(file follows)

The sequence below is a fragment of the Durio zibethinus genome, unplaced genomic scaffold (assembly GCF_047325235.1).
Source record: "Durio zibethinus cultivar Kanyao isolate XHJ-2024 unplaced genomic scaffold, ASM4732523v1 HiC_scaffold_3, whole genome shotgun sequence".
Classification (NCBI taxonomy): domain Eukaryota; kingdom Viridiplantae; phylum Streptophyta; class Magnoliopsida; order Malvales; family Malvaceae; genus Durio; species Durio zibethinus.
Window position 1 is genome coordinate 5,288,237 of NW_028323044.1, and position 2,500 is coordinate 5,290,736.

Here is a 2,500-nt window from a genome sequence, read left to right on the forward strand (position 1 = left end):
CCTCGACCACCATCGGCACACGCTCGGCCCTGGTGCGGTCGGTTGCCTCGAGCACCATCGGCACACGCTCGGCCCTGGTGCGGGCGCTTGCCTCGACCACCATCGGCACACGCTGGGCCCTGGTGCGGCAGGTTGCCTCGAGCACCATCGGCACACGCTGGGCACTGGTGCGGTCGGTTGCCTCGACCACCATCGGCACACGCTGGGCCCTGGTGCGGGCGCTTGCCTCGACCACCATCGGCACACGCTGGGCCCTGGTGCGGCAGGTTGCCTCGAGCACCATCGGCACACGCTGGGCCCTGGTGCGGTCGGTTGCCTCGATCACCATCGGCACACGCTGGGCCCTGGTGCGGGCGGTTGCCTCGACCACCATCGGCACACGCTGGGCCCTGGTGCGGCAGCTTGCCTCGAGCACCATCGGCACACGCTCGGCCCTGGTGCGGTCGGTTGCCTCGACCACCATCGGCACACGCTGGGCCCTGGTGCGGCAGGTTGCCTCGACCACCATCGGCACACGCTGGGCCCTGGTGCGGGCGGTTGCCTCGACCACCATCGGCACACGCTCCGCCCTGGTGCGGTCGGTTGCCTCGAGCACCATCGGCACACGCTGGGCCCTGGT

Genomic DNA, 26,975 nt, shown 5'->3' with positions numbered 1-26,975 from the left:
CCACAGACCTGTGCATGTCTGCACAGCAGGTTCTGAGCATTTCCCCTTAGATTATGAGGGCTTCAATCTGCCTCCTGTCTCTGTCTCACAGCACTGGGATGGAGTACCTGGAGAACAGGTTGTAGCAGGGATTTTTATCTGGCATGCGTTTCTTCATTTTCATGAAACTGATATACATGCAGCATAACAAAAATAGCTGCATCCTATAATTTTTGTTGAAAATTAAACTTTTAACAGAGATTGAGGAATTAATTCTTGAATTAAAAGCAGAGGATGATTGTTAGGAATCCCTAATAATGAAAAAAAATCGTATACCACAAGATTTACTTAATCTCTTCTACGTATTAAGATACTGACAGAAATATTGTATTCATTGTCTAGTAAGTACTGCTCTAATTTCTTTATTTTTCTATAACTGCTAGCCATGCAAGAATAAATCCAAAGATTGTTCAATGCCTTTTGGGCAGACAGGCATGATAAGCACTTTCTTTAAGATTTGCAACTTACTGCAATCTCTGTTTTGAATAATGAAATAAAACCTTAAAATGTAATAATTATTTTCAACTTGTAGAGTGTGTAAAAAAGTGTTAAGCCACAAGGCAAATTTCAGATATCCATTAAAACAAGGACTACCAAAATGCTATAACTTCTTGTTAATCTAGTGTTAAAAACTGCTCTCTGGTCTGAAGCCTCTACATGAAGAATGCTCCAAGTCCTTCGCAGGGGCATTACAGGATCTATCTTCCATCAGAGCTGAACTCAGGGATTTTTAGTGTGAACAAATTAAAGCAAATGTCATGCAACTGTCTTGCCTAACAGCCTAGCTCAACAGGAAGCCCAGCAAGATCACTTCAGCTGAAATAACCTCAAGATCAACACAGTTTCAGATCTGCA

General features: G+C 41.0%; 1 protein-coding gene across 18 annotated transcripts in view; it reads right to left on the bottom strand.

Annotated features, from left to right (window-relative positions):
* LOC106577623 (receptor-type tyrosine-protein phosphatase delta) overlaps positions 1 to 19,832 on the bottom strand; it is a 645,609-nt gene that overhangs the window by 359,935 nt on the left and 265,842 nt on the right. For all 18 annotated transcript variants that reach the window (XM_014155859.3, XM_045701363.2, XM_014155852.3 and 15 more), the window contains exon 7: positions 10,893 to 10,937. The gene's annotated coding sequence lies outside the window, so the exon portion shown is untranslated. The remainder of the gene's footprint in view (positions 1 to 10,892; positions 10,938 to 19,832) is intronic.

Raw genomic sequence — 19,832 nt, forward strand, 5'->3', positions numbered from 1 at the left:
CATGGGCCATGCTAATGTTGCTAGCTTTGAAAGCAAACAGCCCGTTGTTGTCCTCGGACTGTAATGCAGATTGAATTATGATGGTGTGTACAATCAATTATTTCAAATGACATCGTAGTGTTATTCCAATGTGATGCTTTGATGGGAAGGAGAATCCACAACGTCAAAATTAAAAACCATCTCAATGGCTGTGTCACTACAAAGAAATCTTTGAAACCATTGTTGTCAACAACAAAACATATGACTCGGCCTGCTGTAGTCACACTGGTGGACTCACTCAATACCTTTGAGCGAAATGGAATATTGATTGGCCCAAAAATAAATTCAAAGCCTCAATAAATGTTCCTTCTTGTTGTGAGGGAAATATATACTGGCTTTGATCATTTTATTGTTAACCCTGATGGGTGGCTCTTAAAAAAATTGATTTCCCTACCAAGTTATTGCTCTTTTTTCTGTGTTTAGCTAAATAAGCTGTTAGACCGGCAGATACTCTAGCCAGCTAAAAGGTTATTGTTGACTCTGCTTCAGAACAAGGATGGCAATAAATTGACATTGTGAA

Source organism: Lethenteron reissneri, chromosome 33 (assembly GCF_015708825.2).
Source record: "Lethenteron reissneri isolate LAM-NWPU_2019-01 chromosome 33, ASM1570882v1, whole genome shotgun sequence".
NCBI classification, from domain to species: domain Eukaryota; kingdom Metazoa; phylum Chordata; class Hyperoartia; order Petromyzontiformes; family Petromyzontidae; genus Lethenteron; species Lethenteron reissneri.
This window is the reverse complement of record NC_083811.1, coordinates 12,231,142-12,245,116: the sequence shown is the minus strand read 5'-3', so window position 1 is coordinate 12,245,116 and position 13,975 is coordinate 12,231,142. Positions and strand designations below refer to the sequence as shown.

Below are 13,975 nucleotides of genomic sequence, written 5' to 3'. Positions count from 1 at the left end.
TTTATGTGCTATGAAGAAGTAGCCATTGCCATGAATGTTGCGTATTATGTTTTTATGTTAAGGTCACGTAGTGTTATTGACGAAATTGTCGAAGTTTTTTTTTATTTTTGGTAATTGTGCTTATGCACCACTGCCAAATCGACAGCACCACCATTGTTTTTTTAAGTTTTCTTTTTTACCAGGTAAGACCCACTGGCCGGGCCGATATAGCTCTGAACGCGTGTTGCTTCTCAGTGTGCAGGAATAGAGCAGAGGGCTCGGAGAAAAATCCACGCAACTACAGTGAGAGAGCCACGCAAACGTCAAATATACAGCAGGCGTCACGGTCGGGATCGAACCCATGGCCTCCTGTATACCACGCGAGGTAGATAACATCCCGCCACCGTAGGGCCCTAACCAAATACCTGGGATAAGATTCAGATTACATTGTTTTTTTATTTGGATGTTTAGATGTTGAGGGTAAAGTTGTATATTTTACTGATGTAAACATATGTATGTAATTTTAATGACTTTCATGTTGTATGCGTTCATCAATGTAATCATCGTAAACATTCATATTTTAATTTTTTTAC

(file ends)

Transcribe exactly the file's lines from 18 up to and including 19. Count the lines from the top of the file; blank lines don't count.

Below are 13,975 nucleotides of genomic sequence, written 5' to 3'. Positions count from 1 at the left end.
TTTATGTGCTATGAAGAAGTAGCCATTGCCATGAATGTTGCGTATTATGTTTTTATGTTAAGGTCACGTAGTGTTATTGACGAAATTGTCGAAGTTTTTTTTTATTTTTGGTAATTGTGCTTATGCACCACTGCCAAATCGACAGCACCACCATTGTTTTTTTAAGTTTTCTTTTTTACCAGGTAAGACCCACTGGCCGGGCCGATATAGCTCTGAACGCGTGTTGCTTCTCAGTGTGCAGGAATAGAGCAGAGGGCTCGGAGAAAAATCCACGCAACTACAGTGAGAGAGCCACGCAAACGTCAAATATACAGCAGGCGTCACGGTCGGGATCGAACCCATGGCCTCCTGTATACCACGCGAGGTAGATAACATCCCGCCACCGTAGGGCCCTAACCAAATACCTGGGATAAGATTCAGATTACATTGTTTTTTTATTTGGATGTTTAGATGTTGAGGGTAAAGTTGTATATTTTACTGATGTAAACATATGTATGTAATTTTAATGACTTTCATGTTGTATGCGTTCATCAATGTAATCATCGTAAACATTCATATTTTAATTTTTTTAC